Inspectors of the armed forces will be separated from the ministry and therefore freed from any political control. Their current dual role in the ministry and army is increasingly "a mutual disability," de Maiziere said. In future they should be "more soldier than departmental head.”

In the first decades after World War II such a leadership structure was unthinkable. The memories of the army as a "state within a state" and the totally anti-democratic traditions of the German officer corps made it impossible to install a strong military leadership against the resistance of the population. Instead, the official line was to stress the primacy of civilian control.


This conception is now to be finally buried with the Bundeswehr reform. The creation of "a new military culture" for the army meant that "the worries of the past were no longer relevant," the minister declared. "We no longer need to compete against ghost-like arguments. We no longer have to make decisions with an eye to the danger of organizational abuses, but rather what we need and find correct today and for the future."

These comments are aimed at sweeping aside any restrictions on German militarism and establishing an army capable of intervening all over the world to secure the interests of German imperialism.

The reform does not involve the explicit creation of an independent General Staff. Such a step evokes too many memories of the German past. But the freeing of inspectors of the armed services from civilian oversight and the elevation of the Inspector General are major steps towards a more powerful military command able to operate independently of democratic institutions.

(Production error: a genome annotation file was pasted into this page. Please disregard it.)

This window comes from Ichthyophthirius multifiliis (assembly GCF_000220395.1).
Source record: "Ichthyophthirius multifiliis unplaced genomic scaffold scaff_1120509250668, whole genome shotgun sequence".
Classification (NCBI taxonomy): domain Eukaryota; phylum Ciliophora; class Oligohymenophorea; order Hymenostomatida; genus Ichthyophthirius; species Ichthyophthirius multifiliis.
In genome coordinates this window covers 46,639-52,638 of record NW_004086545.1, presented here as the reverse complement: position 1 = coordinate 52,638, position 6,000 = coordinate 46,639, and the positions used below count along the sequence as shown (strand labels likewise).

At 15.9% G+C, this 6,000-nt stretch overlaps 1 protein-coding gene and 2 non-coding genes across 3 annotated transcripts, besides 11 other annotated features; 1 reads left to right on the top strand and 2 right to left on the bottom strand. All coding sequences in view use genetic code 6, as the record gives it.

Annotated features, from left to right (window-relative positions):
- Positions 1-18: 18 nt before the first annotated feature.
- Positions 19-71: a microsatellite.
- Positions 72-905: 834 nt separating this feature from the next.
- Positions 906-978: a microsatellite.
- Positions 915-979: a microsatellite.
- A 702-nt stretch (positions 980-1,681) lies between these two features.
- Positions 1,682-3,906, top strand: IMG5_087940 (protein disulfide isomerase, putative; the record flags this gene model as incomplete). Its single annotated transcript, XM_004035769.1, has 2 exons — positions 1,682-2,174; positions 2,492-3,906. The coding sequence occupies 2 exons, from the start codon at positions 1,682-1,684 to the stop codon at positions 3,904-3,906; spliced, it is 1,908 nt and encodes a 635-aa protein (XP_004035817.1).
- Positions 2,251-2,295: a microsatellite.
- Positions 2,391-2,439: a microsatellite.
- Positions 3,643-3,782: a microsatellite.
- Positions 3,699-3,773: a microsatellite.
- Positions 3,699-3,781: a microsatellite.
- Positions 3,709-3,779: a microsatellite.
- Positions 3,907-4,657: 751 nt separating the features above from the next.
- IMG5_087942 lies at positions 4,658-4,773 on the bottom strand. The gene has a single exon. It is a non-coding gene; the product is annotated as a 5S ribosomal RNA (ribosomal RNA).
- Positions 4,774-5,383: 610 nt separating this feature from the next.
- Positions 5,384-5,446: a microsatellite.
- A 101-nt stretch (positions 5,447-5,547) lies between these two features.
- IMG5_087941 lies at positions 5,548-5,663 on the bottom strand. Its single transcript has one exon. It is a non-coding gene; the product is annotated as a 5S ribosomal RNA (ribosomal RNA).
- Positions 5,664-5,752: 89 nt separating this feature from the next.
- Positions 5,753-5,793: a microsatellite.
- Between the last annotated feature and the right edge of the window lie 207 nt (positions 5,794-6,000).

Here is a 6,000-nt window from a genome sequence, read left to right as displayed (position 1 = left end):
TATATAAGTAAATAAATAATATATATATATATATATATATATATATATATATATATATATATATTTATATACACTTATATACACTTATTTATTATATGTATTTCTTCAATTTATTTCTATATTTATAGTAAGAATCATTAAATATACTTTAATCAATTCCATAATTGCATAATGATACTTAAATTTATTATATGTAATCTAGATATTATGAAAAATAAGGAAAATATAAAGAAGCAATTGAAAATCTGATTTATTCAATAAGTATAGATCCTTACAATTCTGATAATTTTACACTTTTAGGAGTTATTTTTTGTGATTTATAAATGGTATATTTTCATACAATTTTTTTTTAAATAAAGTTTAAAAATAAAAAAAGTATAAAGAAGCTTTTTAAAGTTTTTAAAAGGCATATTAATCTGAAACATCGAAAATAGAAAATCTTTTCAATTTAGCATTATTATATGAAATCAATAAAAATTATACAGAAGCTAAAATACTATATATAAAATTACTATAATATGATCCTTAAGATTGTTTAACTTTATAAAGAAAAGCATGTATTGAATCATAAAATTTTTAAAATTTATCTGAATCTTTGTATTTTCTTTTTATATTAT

In addition to establishing autonomous and centralized management structures, the restructuring promotes changes in armament. One such project, "Future Soldier", is to completed and delivered next year. It includes the latest in combat, reconnaissance and guidance equipment.



The army has also purchased 560 new G-28 weapons and nearly 200 armored transport vehicles. These are weapons of war designed for so-called "asymmetric threats".


The Defence Ministry has remained silent about of the cost of the reform. Originally, cost reductions were given as one of the main arguments for restructuring the armed forces, but, according to Der Spiegel, costs have now risen to 1.3 billion euros.



In order to implement the restructuring of the armed forces, the Defense Department is also undertaking an ideological offensive led by de Maiziere and Gauck, combined with a massive advertising campaigns directed at young people.


At the last "Girls Day" (a day when girls nationwide to are invited to test out "men's jobs"), the army was one of the main employers on offer. Offers in the civilian sector, such as military administration, were directed clearly at youth as young as ten.



All this is taking place with the support of opposition parties. They have criticized some details of the reform, such as the closure of certain army bases, yet-to-be-clarified retirement issues for soldiers and other such questions. There was, however, no fundamental criticism of the army reform.

On the contrary, Social Democratic Party spokesman Rainer Arnold criticized what he described as the lack of powers of the Inspector General, arguing that he should be freed even more from any political accountability.

The Left Party has raised a number of objections to the reform, but has refrained from taking any concrete actions and has actually contributed to the decisions taken. The Left Party has its own member, Christine Buchholz, on the Defense Committee of Bundestag, and maintains the committee's vow of silence on all of the secret deals aimed at beefing up and transforming the German army.